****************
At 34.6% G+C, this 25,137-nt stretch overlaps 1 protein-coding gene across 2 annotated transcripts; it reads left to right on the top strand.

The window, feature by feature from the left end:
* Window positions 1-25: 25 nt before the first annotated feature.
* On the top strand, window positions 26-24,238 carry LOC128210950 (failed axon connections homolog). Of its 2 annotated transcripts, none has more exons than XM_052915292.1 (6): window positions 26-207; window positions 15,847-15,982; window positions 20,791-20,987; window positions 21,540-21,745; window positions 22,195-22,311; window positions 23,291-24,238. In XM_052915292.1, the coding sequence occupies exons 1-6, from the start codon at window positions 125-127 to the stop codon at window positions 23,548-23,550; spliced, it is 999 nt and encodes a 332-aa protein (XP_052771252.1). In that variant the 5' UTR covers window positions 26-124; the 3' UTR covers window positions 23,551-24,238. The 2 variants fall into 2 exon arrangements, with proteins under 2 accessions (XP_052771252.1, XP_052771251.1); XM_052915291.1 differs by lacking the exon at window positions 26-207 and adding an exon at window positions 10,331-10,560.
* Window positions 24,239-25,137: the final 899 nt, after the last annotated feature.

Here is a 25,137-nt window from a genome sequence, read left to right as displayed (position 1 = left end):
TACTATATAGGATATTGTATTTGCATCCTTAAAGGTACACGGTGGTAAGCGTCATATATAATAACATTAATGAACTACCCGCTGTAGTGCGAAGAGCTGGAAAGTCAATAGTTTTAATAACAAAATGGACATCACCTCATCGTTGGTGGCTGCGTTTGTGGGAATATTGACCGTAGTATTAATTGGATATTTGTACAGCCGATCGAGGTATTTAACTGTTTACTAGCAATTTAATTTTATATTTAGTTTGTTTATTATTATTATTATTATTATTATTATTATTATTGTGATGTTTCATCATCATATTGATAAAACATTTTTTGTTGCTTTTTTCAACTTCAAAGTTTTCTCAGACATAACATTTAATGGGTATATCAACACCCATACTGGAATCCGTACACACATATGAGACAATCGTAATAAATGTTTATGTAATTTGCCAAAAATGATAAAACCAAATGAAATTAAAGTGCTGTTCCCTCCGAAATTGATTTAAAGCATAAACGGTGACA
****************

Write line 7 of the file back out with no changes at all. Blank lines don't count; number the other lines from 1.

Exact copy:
TACTATATAGGATATTGTATTTGCATCCTTAAAGGTACACGGTGGTAAGCGTCATATATAATAACATTAATGAACTACCCGCTGTAGTGCGAAGAGCTGGAAAGTCAATAGTTTTAATAACAAAATGGACATCACCTCATCGTTGGTGGCTGCGTTTGTGGGAATATTGACCGTAGTATTAATTGGATATTTGTACAGCCGATCGAGGTATTTAACTGTTTACTAGCAATTTAATTTTATATTTAGTTTGTTTATTATTATTATTATTATTATTATTATTATTATTGTGATGTTTCATCATCATATTGATAAAACATTTTTTGTTGCTTTTTTCAACTTCAAAGTTTTCTCAGACATAACATTTAATGGGTATATCAACACCCATACTGGAATCCGTACACACATATGAGACAATCGTAATAAATGTTTATGTAATTTGCCAAAAATGATAAAACCAAATGAAATTAAAGTGCTGTTCCCTCCGAAATTGATTTAAAGCATAAACGGTGACA